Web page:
The academic evidence you've quoted further above looks good, but an appeal panel will probe! I notice there's no mention of CATs or alternative VR scores. (Perhaps the school doesn't do them.) The 1:1/2 may not have carried so much weight if the head was over-generous with the school's recommendations. The school reports may have been glowing, but did they point to achievement not just above the expected level. but well-above the expected level?

All this is just speculation on my part, but more often than not the problem is with the academic evidence. You might be able to find out a bit more if you pay for a copy of the clerk's notes. See D4b:
http://www.elevenplusexams.co.uk/appeals/ombudsman#d4
Bucks are very obliging if you write to the Appeals Team. See E14b:
http://www.elevenplusexams.co.uk/appeal ... aneous#e14

Technically I think you may be too late for a remark, but you can contact Admissions (not Appeals) and see what they say.
viewtopic.php?f=12&t=12629

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Etienne


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PostPosted: Sun Jan 15, 2012 3:24 pm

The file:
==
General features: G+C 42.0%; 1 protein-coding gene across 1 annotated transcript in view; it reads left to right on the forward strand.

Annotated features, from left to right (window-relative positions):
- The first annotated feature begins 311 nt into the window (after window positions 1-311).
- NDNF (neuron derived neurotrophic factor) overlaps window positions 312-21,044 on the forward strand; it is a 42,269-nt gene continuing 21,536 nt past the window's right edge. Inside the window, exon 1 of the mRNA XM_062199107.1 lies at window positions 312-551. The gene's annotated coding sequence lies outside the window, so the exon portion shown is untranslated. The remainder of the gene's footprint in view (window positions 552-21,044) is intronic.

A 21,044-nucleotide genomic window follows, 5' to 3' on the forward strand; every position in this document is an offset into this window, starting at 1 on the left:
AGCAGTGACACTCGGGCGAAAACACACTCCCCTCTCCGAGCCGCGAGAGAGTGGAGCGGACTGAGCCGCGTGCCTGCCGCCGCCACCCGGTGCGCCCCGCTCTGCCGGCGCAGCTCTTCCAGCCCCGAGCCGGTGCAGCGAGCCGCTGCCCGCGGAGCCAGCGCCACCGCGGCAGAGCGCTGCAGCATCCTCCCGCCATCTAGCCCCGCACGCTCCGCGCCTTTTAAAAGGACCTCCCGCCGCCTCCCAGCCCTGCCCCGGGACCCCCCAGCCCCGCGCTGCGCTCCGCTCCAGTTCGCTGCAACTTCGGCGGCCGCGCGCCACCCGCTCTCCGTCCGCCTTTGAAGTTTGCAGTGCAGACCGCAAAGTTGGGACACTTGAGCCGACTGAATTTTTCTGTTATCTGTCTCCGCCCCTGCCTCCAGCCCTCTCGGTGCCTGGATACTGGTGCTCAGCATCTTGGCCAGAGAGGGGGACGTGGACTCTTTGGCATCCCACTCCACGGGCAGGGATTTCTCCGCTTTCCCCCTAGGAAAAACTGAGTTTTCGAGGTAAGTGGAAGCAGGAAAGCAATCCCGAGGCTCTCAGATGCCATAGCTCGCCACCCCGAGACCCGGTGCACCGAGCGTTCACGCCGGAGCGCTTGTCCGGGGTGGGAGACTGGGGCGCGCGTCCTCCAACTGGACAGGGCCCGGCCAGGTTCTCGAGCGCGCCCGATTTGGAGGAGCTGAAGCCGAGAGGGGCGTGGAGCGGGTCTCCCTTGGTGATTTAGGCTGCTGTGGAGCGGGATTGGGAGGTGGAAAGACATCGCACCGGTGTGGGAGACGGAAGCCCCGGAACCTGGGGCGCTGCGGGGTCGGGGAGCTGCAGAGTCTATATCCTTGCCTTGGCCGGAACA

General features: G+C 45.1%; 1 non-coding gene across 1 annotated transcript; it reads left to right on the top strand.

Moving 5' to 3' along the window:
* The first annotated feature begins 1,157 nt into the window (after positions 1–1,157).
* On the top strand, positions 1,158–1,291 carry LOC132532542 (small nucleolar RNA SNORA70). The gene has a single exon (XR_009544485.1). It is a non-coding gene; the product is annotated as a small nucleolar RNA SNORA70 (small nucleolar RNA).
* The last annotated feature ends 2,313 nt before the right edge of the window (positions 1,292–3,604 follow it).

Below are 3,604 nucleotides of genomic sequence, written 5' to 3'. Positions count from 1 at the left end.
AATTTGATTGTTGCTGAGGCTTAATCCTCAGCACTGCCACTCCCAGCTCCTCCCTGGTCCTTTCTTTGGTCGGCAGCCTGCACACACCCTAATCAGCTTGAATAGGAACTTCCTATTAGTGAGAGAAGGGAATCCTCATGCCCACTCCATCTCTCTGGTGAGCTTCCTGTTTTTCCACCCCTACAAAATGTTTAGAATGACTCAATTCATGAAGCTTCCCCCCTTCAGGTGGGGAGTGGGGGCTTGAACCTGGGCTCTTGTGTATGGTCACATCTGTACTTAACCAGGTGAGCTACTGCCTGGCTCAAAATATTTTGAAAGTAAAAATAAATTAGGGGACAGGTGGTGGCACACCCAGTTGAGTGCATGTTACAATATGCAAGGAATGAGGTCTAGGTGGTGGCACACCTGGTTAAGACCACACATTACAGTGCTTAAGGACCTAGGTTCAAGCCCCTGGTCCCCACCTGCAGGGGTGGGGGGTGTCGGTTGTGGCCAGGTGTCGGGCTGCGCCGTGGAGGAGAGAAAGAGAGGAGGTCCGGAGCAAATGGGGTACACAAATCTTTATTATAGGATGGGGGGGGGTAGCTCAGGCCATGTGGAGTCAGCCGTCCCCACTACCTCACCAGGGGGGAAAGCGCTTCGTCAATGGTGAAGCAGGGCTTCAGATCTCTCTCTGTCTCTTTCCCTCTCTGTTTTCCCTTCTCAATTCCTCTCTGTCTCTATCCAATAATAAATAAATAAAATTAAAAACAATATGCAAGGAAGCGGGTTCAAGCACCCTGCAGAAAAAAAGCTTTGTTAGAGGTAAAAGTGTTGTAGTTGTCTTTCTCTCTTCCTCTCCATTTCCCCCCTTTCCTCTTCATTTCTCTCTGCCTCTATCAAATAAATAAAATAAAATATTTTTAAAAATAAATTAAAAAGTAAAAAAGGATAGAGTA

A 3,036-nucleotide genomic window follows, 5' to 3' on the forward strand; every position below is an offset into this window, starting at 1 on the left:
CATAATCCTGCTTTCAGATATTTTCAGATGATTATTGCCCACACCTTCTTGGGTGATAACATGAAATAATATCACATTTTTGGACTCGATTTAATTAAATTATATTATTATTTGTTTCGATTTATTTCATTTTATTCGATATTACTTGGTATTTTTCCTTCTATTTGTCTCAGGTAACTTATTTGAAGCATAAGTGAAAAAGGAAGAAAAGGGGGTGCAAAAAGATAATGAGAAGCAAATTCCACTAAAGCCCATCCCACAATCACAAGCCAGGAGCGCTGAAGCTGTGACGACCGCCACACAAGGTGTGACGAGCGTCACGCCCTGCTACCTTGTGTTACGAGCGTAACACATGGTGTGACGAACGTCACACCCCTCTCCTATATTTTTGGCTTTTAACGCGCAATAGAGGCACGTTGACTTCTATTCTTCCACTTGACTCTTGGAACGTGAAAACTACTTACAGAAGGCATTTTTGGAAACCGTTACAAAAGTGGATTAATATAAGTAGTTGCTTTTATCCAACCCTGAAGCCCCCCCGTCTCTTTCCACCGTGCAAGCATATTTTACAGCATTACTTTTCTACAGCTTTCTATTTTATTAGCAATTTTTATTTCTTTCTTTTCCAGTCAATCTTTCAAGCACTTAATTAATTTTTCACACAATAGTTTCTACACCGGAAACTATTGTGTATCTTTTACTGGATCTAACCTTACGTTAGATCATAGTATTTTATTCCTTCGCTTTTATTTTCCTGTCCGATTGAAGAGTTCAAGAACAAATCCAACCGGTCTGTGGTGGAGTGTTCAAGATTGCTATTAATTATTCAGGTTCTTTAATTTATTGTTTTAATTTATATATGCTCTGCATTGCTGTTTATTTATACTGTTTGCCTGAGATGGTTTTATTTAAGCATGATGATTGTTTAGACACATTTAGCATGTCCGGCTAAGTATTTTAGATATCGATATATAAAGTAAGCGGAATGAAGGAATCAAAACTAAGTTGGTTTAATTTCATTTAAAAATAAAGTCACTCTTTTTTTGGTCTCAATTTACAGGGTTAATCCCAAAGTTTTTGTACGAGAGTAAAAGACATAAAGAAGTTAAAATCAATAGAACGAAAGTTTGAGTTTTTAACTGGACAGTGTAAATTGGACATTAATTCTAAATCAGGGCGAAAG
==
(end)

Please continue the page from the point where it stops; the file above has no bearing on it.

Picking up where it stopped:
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Joined: Wed Jan 11, 2006 7:10 pm
Posts: 8204
Location: Buckinghamshire
Hi Julie, and welcome!

Etienne has beaten me to it, but I will post my reply anyway, because it makes some aditional points that you might find helpful.

I'm sorry you have arrived here under such trying circumstances. I will try to explain to you where the problems might lie - I apologise if it seems negative, but it may help you to at least understand the decision.

Julie1970 wrote:
My son scored 120 in Bucks test (120 and 111)
The panel will have been trying to weigh up which score was most respresentative of his ability - or whether it was the average of the two, at around 115.

Quote:
Great backing from head, Academic potential 1, Attitude to work 1/2.
If the Head's recommendations overall were not great, this will unfortunately have counted against you. A panel expects to see a pretty high level of accuracy among the 1s and 2s.

Quote:
Expected Sats 5/6 Maths and 5 english. Reading age 2 yrs above.
Most children's cases will feature Level 5. A reading age of 2 years above is good, but not unusually so.

Quote:
Was able to take lots of school work as well. Also had two glowing school reports.